Overdose epidemic: 6 things that explain the crisis


The Montgomery County Coroner handled 54 suspected overdose deaths in January.

That spiking overdose number in January is one of a series of serious data points about overdoses.

Unintentional drug overdose is the leading cause of injury-related death in Ohio – more than motor vehicle crashes – a trend beginning in 2007.

Deaths from prescription opioids – the pain pills on which many Ohioans get hooked and then graduate to heroin -- has declined in recent years. But deaths due to heroin and the extraordinarily potent analog fentanyl continue to climb.

Here are numbers to understand the issue:

» RELATED: Coroner investigates 145 deaths in month

» WHERE IS THE PROBLEM? More than half of Montgomery County’s opioid deaths in alarming spike were outside of Dayton

500,000 Americans: From 2000 to 2015 more than half a million Americans died from drug overdoses, according to the Centers for Disease Control and Prevention. A majority involved opioids.

3,050 Ohioans: At least 3,050 Ohio residents died of drug overdoses in 2015, the last year for which complete data are available, according to the Ohio Department of Health.  

85 percent of overdoses: Opioids such as heroin and fentanyl were involved in almost 85 percent of 2015 Ohio overdose deaths.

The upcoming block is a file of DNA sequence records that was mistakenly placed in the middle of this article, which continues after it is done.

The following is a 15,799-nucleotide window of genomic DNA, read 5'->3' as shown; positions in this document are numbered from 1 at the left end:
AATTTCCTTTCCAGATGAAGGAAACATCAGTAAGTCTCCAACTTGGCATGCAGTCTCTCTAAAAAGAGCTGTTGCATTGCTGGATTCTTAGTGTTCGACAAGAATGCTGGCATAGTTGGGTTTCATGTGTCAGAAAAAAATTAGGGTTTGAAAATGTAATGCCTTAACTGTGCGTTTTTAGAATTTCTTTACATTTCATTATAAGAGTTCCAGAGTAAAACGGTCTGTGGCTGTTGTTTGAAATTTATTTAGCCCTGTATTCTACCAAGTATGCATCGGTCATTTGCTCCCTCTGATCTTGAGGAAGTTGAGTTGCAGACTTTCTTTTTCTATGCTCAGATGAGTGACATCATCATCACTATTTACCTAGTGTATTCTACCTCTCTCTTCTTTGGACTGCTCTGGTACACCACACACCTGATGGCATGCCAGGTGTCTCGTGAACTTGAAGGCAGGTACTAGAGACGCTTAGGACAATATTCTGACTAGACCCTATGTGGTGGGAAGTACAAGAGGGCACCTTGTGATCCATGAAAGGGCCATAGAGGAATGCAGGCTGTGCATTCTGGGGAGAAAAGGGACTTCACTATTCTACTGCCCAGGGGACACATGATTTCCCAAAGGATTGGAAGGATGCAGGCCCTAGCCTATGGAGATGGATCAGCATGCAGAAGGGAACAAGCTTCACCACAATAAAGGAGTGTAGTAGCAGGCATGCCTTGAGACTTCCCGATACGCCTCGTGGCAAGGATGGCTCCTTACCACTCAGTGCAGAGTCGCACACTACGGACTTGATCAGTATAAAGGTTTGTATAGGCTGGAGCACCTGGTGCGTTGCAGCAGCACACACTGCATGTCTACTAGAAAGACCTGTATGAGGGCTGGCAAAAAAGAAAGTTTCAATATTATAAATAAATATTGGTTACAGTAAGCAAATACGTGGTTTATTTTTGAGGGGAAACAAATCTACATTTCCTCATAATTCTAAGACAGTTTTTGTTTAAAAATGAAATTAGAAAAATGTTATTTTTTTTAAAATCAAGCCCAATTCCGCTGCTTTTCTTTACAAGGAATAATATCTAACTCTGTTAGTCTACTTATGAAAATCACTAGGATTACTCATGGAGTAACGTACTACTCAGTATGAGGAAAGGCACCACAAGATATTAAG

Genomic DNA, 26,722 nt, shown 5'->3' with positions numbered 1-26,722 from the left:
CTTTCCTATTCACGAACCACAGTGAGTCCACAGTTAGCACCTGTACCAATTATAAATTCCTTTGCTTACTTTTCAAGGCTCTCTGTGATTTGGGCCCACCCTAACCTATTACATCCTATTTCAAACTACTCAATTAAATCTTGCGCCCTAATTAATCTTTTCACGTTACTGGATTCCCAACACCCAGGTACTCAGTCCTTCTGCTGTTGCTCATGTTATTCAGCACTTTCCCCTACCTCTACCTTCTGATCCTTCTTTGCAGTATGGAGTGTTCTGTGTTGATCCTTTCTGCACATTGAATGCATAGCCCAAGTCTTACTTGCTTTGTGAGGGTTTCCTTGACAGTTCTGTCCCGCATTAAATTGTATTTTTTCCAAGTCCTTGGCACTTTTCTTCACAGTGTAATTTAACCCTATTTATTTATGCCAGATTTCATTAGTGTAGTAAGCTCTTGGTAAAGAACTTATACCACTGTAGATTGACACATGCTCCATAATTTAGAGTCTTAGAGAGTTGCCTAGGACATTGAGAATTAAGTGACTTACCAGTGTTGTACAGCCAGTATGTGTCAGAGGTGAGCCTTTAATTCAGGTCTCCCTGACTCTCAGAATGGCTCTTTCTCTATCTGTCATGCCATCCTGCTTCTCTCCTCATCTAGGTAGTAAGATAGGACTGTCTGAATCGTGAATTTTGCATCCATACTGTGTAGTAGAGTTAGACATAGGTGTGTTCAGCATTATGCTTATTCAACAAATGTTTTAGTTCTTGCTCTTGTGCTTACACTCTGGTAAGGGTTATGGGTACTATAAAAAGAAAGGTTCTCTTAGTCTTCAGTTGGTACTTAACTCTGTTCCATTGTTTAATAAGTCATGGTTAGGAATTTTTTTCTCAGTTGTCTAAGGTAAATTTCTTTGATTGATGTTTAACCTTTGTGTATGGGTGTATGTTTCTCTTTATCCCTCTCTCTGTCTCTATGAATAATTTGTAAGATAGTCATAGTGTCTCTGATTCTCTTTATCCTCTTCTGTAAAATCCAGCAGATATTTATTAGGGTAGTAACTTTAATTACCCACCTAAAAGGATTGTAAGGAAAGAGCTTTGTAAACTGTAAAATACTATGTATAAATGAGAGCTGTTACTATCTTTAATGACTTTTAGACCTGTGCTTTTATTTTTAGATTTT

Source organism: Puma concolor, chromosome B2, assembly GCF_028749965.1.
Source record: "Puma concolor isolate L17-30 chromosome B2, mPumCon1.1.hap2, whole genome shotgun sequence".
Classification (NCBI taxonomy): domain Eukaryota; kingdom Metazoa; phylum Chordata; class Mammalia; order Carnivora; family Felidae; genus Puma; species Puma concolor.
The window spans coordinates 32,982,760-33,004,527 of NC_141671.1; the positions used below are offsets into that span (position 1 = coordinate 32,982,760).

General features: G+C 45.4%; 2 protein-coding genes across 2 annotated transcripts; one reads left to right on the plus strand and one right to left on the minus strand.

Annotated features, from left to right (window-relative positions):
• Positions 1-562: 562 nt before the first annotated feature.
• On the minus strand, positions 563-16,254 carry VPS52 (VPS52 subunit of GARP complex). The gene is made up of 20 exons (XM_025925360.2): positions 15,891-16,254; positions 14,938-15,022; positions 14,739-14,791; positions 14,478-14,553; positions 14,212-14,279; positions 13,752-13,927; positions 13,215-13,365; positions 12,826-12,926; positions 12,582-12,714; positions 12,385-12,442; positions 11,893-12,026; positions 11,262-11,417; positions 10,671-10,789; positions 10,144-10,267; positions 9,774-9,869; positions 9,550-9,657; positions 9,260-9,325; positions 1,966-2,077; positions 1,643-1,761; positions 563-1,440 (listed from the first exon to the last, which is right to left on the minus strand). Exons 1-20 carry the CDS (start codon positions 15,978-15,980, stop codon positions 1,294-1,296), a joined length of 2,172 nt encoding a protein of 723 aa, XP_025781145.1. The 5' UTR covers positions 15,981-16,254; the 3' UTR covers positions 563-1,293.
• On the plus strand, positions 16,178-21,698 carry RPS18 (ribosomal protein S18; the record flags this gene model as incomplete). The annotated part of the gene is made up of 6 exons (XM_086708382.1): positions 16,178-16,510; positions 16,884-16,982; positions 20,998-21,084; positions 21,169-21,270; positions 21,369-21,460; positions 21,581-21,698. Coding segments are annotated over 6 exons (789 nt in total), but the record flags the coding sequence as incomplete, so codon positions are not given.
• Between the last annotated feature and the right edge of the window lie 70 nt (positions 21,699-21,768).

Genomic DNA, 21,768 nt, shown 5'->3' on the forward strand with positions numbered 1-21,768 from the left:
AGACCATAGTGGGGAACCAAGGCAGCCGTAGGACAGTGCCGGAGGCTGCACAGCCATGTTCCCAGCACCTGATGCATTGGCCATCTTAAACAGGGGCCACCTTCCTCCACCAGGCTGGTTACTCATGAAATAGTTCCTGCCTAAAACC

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37 percent increase: In Montgomery County, an estimated 355 people died during 2016 of drug overdoses -- a 37-percent increase over 2015 -- according to the Montgomery County Coroner’s Office. In just the first month of this year, the office is investigating 54 suspected overdose deaths.

2 years old to 87 years old: A 2-year-old boy was the youngest person to die from an overdose last year in Montgomery County. The oldest is suspected to be an 87-year-old woman.

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$5 to $10: Heroin and illicit fentanyl can be purchased in “caps” on Miami Valley streets for as little as $5 to $10, according to law enforcement and users surveyed between January and June last year by the Ohio Substance Abuse Monitoring Network.

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